Koori History Newspaper Archive

Much work to do, but let's give thanks for decision that's part of the landscape

Sydney Morning Herald - 3rd June 2002
Author: Frank Brennan.

Mabo provided a vastly better starting point for progress than the mindset that preceded it, writes Frank Brennan.

TODAY the nation has just cause to celebrate the 10th anniversary of the Mabo decision which recognised native title for the first time in Australia. This ground-breaking decision, which changed the fundamental law of the land by discarding the 200-year-old terra nullius mindset, was the cause of much public debate a decade ago. Now it is simply accepted as part of the nation's legal landscape.

The decision has withstood the test of time because it is in accordance with contemporary Australian values. Universal respect for property and the principle of non-discrimination might even be thought to be the "vibe" of the Constitution, to quote the defining movie of contemporary cultural norms, The Castle.

At first, the mining industry, led by Hugh Morgan, was very concerned that the combined effect of the judgement and the Racial Discrimination Act could be a huge slowdown in mining and exploration. Others, such as the federal Coalition's Ian McLachlan, argued that it would result in a "feast for lawyers".

By Christmas 1993, the prime minister, Paul Keating, cut a deal with the key Aboriginal leaders and the Senate, having failed to do so with the Coalition or state governments. Keating appreciated four significant effects of the Mabo decision:It posed no threat to sovereignty nor to Treasury coffers. It was a judicious realignment of the common law developed by judges to match the historical reality with the historic land grievance which, for the first time, had come before the highest court in the land.It was an honest acknowledgement that most Aborigines had been long dispossessed of their lands and any restitution or compensation was a matter for parliaments rather than the courts.It provided a historic opportunity to put right those wrongs of the past which could be put right and to ackn owledge those wrongs which forever stained the nation's identity. This could be done without any threat to any other person's land rights or legitimate economic interests.It provided a unique opportunity, given the make-up of the Senate, for a settlement of the nation's long-standing land rights question with Aborigines at the negotiating table in the cabinet room and holding some of their trump cards.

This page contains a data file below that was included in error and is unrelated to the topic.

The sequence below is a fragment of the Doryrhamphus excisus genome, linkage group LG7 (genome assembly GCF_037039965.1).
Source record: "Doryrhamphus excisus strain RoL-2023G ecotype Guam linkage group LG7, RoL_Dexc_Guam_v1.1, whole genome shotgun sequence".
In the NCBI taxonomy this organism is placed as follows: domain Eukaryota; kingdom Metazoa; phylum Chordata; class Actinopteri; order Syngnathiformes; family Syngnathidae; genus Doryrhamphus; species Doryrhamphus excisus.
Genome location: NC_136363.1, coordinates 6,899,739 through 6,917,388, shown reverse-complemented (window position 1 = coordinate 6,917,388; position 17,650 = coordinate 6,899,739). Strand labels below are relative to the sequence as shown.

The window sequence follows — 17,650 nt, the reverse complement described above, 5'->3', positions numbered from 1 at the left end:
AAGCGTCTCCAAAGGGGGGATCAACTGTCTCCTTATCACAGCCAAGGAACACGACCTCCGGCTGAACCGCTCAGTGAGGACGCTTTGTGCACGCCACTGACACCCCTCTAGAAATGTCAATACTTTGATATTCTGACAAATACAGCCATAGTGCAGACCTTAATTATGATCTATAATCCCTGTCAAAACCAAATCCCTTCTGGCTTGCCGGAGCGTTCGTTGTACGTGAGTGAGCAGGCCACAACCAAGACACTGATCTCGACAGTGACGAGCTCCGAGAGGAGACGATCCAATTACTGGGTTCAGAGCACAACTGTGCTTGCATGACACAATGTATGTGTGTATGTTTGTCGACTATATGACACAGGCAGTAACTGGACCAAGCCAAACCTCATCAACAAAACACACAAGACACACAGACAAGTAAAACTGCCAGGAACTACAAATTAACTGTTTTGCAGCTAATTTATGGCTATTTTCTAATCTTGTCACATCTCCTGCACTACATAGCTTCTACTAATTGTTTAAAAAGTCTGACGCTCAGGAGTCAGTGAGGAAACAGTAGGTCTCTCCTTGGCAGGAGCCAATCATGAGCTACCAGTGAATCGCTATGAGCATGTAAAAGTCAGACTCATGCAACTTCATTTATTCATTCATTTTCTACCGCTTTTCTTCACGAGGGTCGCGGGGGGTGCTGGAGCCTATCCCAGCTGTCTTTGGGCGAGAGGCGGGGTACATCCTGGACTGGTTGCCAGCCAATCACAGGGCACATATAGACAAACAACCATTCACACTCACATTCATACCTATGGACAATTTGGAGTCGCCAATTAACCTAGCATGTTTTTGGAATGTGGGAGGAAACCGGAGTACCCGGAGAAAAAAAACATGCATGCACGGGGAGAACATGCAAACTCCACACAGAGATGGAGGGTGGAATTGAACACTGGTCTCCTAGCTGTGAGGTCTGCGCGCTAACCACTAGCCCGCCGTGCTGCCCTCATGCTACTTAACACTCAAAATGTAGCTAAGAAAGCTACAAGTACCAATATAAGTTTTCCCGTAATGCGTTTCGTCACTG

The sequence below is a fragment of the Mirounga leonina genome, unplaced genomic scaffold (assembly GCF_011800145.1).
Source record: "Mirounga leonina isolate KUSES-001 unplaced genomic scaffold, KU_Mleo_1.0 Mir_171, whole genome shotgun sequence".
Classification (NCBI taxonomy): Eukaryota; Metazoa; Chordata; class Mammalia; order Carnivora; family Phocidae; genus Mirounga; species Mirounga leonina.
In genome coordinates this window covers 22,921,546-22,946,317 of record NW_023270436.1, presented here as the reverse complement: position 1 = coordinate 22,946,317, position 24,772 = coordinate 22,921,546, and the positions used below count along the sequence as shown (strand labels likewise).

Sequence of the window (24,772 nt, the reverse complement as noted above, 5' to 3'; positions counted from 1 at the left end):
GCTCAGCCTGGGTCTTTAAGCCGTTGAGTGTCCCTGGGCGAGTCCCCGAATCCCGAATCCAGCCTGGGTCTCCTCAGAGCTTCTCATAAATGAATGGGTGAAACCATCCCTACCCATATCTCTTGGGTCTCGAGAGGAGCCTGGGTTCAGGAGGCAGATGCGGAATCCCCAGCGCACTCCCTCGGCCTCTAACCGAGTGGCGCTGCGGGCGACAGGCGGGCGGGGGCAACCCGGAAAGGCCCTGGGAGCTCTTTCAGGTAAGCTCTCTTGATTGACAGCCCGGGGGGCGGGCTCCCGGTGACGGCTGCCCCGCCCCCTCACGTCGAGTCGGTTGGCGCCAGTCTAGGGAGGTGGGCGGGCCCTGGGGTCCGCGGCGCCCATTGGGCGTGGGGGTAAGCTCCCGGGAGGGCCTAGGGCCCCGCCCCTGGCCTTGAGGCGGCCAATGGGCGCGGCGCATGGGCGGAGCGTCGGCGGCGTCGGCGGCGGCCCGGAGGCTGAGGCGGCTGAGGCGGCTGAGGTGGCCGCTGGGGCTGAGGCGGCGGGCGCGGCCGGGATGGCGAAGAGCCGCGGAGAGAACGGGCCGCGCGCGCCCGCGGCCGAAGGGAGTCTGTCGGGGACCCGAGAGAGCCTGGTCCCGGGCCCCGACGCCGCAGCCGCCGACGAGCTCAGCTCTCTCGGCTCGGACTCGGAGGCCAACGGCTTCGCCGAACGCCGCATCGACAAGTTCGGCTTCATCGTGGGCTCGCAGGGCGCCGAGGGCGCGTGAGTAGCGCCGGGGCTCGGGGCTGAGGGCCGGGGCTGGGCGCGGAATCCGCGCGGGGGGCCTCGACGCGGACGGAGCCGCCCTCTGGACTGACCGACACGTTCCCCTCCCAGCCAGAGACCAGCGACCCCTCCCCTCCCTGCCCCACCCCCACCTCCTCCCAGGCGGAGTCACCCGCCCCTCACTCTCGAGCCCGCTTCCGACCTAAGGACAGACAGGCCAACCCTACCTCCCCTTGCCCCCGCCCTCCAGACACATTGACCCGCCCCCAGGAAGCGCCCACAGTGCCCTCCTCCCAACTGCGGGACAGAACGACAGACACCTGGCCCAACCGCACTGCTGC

The Parliament set up a land fund to buy lands on the open market for the benefit of those Aborigines who had lost their traditional lands. By 2004, that fund will be self-perpetuating, allowing purchases of $45 million each year. There is now a National Native Title Tribunal with almost 600 applications in the pipeline, half of which are going through mediation.

And the Government funds Aboriginal representative bodies which have their own advisers. Marcia Langton , another of the original Aboriginal negotiators, says: "What's become clear is that whereas litigation is costly and time-consuming, agreement-making costs less and is more timely."

The dust has settled. The decision is not seen as a revolution but as a commonsense piece of legal reasoning. Early in his term as Prime Minister, John Howard told Parliament that Mabo "now with the passage of time, seems completely unexceptionable to me. It appears to have been based on a good deal of logic and fairness and proper principle".

Hugh Morgan's 1994 declaration "In Mabo, and all that followed from it, we are engaged in a struggle for the political and territorial future of Australia" now seems a little melodramatic.

Tim Shanahan, the CEO of the Chamber of Minerals and Energy (WA), now says, "Mining companies in the early days weren't as sanguine or accepting of native title. These days it's seen as part of the normal business of mining." Native title is here to stay, helping to put right what Justices Deane and Gaudron described as our "national legacy of unutterable shame".

The High Court still has its work cut out interpreting the fine print of the excessively amended Native Title Act and filling in the detail of common law native title, no doubt providing some feasting for lawyers. Indigenous communities still have their problems and we still have a national problem with reconciling ourselves. But the denial of land rights and the failure to accord equal protection and respect under the law are no longer part of the solution.

That is a better starting point than the terra nullius mindset which preceded Mabo.